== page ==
A nearly-200-year-old house in Coc Thon Hamlet in the suburb of Hanoi
The urbanization juggernaut has proved unstoppable in Vietnam, and evidence has been mounting about the inability of rural and suburban households to resist it, consigning beautiful homes with traditional architecture and long histories to extinction.
The situation at Cu Da Village in the suburbs of Hanoi, where an influx of compensation money has triggered the destruction of many stately homes, is still fresh in mind.
It was balm for a wounded heart when I found several old houses unharmed and well preserved in Coc Thon Hamlet, neighbor to the Duong Lam Village that is renowned for its ancient houses.
The hamlet is home to around 200 houses of which over 60 were built in the late 19th century. It is still a relatively unknown world although it is situated just several hundred meters away from Duong Lam.
The wooden buildings with its layers of brown tiles bearing the color of time stand in perfect harmony with the green rice fields and other typical features of a North Vietnamese landcape. They do not have the polished look of the well-preserved houses in the neighboring village, but this only adds to their beauty.
Nguyen Ba Tao's six-compartment house made of cedar wood is one of the most beautiful ones in Coc Thon, located in Cam Thuong Ward, Ba Vi District.
The house is supported with a network of five pillars and walls made of laterite stones and has interior decorations typical of Vietnamese traditional homes. A carved wooden frame, altar, partitions, narrow high desk, horizontal lacquered boards (engraved with Chinese characters), and a pair of wooden panels inscribed with parallel sentences all stand in good condition and look well cared for.
Tao said that his 84-year-old mother has mentioned that the house was built before she married into the family. Research conducted by a group of experts 10 years ago estimated that it is nearly 200 years old, he added.
His friend, who owns one of the oldest houses in Duong Lam, said the interior decorations of Tao's house is even more beautiful and sophisticated than his own.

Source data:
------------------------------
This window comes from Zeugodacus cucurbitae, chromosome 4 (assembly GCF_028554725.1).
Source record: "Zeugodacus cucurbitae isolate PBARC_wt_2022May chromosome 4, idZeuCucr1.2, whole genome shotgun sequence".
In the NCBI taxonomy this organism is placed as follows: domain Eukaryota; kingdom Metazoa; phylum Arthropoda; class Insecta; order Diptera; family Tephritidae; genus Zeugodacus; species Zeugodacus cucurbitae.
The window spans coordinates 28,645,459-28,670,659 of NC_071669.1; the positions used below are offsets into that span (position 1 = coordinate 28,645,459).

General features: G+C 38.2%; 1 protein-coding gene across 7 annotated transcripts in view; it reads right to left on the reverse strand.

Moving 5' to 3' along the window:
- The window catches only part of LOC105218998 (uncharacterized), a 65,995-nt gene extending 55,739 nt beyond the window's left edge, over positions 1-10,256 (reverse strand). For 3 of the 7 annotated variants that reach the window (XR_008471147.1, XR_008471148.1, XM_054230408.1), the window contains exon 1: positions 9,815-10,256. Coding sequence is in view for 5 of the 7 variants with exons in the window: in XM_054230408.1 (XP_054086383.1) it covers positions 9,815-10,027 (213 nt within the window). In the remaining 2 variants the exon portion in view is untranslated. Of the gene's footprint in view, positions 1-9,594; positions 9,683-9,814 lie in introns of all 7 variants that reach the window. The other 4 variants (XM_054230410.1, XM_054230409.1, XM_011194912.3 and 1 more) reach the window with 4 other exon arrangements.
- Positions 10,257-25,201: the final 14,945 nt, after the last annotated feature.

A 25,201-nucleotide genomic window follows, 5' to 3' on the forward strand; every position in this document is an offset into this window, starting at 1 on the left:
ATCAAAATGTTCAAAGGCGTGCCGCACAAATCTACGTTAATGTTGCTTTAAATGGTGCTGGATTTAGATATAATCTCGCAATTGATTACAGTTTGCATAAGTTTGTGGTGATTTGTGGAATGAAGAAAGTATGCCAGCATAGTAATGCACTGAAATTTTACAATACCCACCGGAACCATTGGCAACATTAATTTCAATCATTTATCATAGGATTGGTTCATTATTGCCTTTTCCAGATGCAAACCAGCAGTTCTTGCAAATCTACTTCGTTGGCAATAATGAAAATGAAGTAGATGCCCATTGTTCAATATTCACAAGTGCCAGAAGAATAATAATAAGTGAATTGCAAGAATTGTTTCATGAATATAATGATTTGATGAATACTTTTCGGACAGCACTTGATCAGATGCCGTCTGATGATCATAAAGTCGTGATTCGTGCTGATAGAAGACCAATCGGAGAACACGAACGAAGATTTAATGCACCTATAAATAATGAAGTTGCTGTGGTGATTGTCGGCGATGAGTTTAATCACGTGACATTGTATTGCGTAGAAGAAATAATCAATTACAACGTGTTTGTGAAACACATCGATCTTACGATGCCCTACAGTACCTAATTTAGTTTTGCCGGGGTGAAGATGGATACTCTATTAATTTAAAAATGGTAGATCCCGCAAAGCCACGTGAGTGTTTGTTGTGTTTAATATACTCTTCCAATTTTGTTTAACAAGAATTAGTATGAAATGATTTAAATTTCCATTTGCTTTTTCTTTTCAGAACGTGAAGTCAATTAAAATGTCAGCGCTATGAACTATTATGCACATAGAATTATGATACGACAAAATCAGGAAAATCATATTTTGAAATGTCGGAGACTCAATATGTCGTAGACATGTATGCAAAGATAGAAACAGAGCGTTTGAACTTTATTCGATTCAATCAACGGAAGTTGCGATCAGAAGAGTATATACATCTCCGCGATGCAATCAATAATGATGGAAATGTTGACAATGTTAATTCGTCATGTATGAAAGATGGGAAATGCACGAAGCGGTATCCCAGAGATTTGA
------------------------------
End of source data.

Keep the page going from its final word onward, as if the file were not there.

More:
The house was also visited and praised by a group of scientists from Japan's Osaka University and the Hanoi Architecture University five years ago.
A carved roof in a typical Vietnamese pattern
According to La Thi Du, head of the Coc Thon Hamlet, whose family owns a house at least a hundred years old, among the 60 ancient houses in the hamlet 20 are unique ones.
"It is said that it took at least ten years to build such houses in the past. Every year, after harvest time, the men went deep into the forests in Ba Vi mountains to look for precious wood that was stored until there was enough to build a house. The construction of a house took at least one year, which is why we have such beautiful, reliable houses until today," Du said.
According to Quach Thi Hong, culture officer of Cam Thuong Ward, ten years ago, the ward numbered the ancient houses in the locality for preservation work in future. So far, only one house of its kind was broken down after it was purchased by new owner, she said.
Hong said there were several reasons why most of houses here are well-preserved. The local government encourages residents to treasure and preserve their houses, and the villagers themselves hold on to their traditions, turning their backs on the urbanization onslaught that has seriously affected Cu Da Village and others across Vietnam.
La Huu Nghiem is among many people in Coc Thon who are so proud of their houses that are cool in summer and warm in winter because of their "smart, unique architecture."
"I am capable of building a new house, but who is confident enough to say that the new one will be more beautiful than this? And this house bears the mark of my ancestors and has its own cultural value," he said.
Tao concurred. "How can we forsake these houses? These are the fruits of our fathers' hard labor, and even the newest most modern houses can not be compared to them," he said.
However, despite the historic, cultural and traditional values of these houses, there is no official policy on their preservation. The local government is only encouraging their preservation.
Nguyen Tien Lien, president of Cam Thuong Ward's Fatherland Front, whose house is nearly 200 years old, said: "We need experts and responsible ones to determine the age of these houses." He said he was worried that not every owner can afford to have their houses maintained properly since they were poor.
Dang Duy Chinh's house, for instance, has been degrading steadily and one of its compartments collapsed recently because he could not afford to repair it. Another house in the same situation is that of Nguyen Hong Cong. Cong said there were others houses in the same condition as well. The windows and doors of his house are being eaten by worms, but he does not have enough money to build new ones with the same materials and designs, he said.